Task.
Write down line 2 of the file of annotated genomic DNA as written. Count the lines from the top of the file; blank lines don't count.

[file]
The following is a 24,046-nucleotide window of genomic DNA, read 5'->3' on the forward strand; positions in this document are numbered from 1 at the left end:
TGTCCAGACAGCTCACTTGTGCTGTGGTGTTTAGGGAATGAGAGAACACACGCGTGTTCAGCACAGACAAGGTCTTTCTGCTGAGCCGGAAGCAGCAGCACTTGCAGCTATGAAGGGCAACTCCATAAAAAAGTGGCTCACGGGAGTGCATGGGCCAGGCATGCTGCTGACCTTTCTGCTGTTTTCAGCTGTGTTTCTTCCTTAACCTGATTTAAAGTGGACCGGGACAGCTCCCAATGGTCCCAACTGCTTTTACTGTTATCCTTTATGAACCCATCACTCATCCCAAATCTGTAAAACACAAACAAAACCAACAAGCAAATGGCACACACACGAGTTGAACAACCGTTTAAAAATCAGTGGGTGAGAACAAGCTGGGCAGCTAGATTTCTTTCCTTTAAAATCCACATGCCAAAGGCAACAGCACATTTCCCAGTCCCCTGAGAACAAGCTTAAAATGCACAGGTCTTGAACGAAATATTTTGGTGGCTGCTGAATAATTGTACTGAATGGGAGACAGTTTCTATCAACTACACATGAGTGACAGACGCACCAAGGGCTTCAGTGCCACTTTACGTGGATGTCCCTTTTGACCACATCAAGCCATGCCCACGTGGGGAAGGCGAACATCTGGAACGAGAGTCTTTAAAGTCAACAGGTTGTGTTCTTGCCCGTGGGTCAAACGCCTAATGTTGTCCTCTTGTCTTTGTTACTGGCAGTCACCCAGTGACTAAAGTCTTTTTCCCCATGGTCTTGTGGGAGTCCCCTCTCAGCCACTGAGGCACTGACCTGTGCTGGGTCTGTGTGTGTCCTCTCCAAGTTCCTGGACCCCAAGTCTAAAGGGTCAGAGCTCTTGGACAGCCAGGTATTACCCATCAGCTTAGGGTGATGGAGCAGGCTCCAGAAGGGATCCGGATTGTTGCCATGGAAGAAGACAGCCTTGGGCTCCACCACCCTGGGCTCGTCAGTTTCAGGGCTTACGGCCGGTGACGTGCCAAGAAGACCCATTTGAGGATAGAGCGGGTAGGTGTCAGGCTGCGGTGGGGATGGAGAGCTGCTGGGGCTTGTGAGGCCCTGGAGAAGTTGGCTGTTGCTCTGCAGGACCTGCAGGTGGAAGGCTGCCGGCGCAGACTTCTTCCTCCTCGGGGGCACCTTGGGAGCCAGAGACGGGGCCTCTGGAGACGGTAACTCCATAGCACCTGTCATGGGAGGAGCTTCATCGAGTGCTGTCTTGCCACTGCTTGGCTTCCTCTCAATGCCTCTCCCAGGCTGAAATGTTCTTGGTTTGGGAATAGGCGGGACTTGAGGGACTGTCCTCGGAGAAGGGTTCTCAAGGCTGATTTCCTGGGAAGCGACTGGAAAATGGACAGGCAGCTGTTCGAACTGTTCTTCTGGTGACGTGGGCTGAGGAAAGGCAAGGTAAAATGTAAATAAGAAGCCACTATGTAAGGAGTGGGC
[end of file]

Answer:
TGTCCAGACAGCTCACTTGTGCTGTGGTGTTTAGGGAATGAGAGAACACACGCGTGTTCAGCACAGACAAGGTCTTTCTGCTGAGCCGGAAGCAGCAGCACTTGCAGCTATGAAGGGCAACTCCATAAAAAAGTGGCTCACGGGAGTGCATGGGCCAGGCATGCTGCTGACCTTTCTGCTGTTTTCAGCTGTGTTTCTTCCTTAACCTGATTTAAAGTGGACCGGGACAGCTCCCAATGGTCCCAACTGCTTTTACTGTTATCCTTTATGAACCCATCACTCATCCCAAATCTGTAAAACACAAACAAAACCAACAAGCAAATGGCACACACACGAGTTGAACAACCGTTTAAAAATCAGTGGGTGAGAACAAGCTGGGCAGCTAGATTTCTTTCCTTTAAAATCCACATGCCAAAGGCAACAGCACATTTCCCAGTCCCCTGAGAACAAGCTTAAAATGCACAGGTCTTGAACGAAATATTTTGGTGGCTGCTGAATAATTGTACTGAATGGGAGACAGTTTCTATCAACTACACATGAGTGACAGACGCACCAAGGGCTTCAGTGCCACTTTACGTGGATGTCCCTTTTGACCACATCAAGCCATGCCCACGTGGGGAAGGCGAACATCTGGAACGAGAGTCTTTAAAGTCAACAGGTTGTGTTCTTGCCCGTGGGTCAAACGCCTAATGTTGTCCTCTTGTCTTTGTTACTGGCAGTCACCCAGTGACTAAAGTCTTTTTCCCCATGGTCTTGTGGGAGTCCCCTCTCAGCCACTGAGGCACTGACCTGTGCTGGGTCTGTGTGTGTCCTCTCCAAGTTCCTGGACCCCAAGTCTAAAGGGTCAGAGCTCTTGGACAGCCAGGTATTACCCATCAGCTTAGGGTGATGGAGCAGGCTCCAGAAGGGATCCGGATTGTTGCCATGGAAGAAGACAGCCTTGGGCTCCACCACCCTGGGCTCGTCAGTTTCAGGGCTTACGGCCGGTGACGTGCCAAGAAGACCCATTTGAGGATAGAGCGGGTAGGTGTCAGGCTGCGGTGGGGATGGAGAGCTGCTGGGGCTTGTGAGGCCCTGGAGAAGTTGGCTGTTGCTCTGCAGGACCTGCAGGTGGAAGGCTGCCGGCGCAGACTTCTTCCTCCTCGGGGGCACCTTGGGAGCCAGAGACGGGGCCTCTGGAGACGGTAACTCCATAGCACCTGTCATGGGAGGAGCTTCATCGAGTGCTGTCTTGCCACTGCTTGGCTTCCTCTCAATGCCTCTCCCAGGCTGAAATGTTCTTGGTTTGGGAATAGGCGGGACTTGAGGGACTGTCCTCGGAGAAGGGTTCTCAAGGCTGATTTCCTGGGAAGCGACTGGAAAATGGACAGGCAGCTGTTCGAACTGTTCTTCTGGTGACGTGGGCTGAGGAAAGGCAAGGTAAAATGTAAATAAGAAGCCACTATGTAAGGAGTGGGC